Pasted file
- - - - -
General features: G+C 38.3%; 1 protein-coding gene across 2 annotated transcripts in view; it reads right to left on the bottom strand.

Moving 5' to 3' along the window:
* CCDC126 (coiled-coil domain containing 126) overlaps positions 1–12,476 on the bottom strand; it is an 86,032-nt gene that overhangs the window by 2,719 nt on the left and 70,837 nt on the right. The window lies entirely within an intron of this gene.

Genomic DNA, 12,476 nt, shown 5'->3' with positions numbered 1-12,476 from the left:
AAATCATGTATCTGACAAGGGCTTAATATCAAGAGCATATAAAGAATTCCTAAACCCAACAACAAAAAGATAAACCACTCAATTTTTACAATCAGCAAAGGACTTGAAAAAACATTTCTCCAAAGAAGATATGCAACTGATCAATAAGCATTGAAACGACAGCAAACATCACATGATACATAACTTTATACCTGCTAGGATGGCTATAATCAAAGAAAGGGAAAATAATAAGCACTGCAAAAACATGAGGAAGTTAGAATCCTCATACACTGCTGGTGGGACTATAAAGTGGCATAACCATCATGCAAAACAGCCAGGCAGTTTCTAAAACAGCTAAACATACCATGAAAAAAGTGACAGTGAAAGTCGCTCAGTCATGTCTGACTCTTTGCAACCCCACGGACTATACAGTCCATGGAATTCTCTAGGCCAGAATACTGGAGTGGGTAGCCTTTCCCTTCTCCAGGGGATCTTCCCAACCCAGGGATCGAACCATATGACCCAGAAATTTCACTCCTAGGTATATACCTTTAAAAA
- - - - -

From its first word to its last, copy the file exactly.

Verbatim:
General features: G+C 38.3%; 1 protein-coding gene across 2 annotated transcripts in view; it reads right to left on the bottom strand.

Moving 5' to 3' along the window:
* CCDC126 (coiled-coil domain containing 126) overlaps positions 1–12,476 on the bottom strand; it is an 86,032-nt gene that overhangs the window by 2,719 nt on the left and 70,837 nt on the right. The window lies entirely within an intron of this gene.

Genomic DNA, 12,476 nt, shown 5'->3' with positions numbered 1-12,476 from the left:
AAATCATGTATCTGACAAGGGCTTAATATCAAGAGCATATAAAGAATTCCTAAACCCAACAACAAAAAGATAAACCACTCAATTTTTACAATCAGCAAAGGACTTGAAAAAACATTTCTCCAAAGAAGATATGCAACTGATCAATAAGCATTGAAACGACAGCAAACATCACATGATACATAACTTTATACCTGCTAGGATGGCTATAATCAAAGAAAGGGAAAATAATAAGCACTGCAAAAACATGAGGAAGTTAGAATCCTCATACACTGCTGGTGGGACTATAAAGTGGCATAACCATCATGCAAAACAGCCAGGCAGTTTCTAAAACAGCTAAACATACCATGAAAAAAGTGACAGTGAAAGTCGCTCAGTCATGTCTGACTCTTTGCAACCCCACGGACTATACAGTCCATGGAATTCTCTAGGCCAGAATACTGGAGTGGGTAGCCTTTCCCTTCTCCAGGGGATCTTCCCAACCCAGGGATCGAACCATATGACCCAGAAATTTCACTCCTAGGTATATACCTTTAAAAA